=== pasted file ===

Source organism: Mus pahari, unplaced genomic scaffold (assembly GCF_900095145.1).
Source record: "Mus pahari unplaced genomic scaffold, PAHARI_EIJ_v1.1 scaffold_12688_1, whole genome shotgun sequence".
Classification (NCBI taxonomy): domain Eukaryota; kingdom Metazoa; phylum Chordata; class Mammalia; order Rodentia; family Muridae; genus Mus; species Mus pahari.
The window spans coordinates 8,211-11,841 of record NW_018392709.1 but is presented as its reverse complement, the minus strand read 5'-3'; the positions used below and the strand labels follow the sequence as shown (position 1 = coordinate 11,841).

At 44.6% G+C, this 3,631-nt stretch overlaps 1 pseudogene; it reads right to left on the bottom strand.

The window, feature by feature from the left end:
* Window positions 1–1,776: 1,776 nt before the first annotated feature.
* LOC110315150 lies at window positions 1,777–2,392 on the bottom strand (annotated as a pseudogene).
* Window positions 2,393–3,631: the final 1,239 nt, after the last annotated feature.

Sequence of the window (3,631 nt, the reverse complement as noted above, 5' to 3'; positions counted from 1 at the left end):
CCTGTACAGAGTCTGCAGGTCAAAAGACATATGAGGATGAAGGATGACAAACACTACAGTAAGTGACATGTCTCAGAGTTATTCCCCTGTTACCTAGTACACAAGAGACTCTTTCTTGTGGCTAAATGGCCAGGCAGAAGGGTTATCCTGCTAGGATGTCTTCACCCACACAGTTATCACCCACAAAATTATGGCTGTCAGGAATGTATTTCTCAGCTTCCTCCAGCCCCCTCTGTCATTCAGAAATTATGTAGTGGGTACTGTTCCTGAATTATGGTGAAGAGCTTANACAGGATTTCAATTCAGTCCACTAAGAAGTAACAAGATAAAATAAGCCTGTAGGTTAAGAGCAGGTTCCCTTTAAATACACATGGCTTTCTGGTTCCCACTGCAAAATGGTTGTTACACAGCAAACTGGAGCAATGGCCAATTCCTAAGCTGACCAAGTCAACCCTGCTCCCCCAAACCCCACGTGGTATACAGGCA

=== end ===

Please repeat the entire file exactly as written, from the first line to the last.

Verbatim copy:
Source organism: Mus pahari, unplaced genomic scaffold (assembly GCF_900095145.1).
Source record: "Mus pahari unplaced genomic scaffold, PAHARI_EIJ_v1.1 scaffold_12688_1, whole genome shotgun sequence".
Classification (NCBI taxonomy): domain Eukaryota; kingdom Metazoa; phylum Chordata; class Mammalia; order Rodentia; family Muridae; genus Mus; species Mus pahari.
The window spans coordinates 8,211-11,841 of record NW_018392709.1 but is presented as its reverse complement, the minus strand read 5'-3'; the positions used below and the strand labels follow the sequence as shown (position 1 = coordinate 11,841).

At 44.6% G+C, this 3,631-nt stretch overlaps 1 pseudogene; it reads right to left on the bottom strand.

The window, feature by feature from the left end:
* Window positions 1–1,776: 1,776 nt before the first annotated feature.
* LOC110315150 lies at window positions 1,777–2,392 on the bottom strand (annotated as a pseudogene).
* Window positions 2,393–3,631: the final 1,239 nt, after the last annotated feature.

Sequence of the window (3,631 nt, the reverse complement as noted above, 5' to 3'; positions counted from 1 at the left end):
CCTGTACAGAGTCTGCAGGTCAAAAGACATATGAGGATGAAGGATGACAAACACTACAGTAAGTGACATGTCTCAGAGTTATTCCCCTGTTACCTAGTACACAAGAGACTCTTTCTTGTGGCTAAATGGCCAGGCAGAAGGGTTATCCTGCTAGGATGTCTTCACCCACACAGTTATCACCCACAAAATTATGGCTGTCAGGAATGTATTTCTCAGCTTCCTCCAGCCCCCTCTGTCATTCAGAAATTATGTAGTGGGTACTGTTCCTGAATTATGGTGAAGAGCTTANACAGGATTTCAATTCAGTCCACTAAGAAGTAACAAGATAAAATAAGCCTGTAGGTTAAGAGCAGGTTCCCTTTAAATACACATGGCTTTCTGGTTCCCACTGCAAAATGGTTGTTACACAGCAAACTGGAGCAATGGCCAATTCCTAAGCTGACCAAGTCAACCCTGCTCCCCCAAACCCCACGTGGTATACAGGCA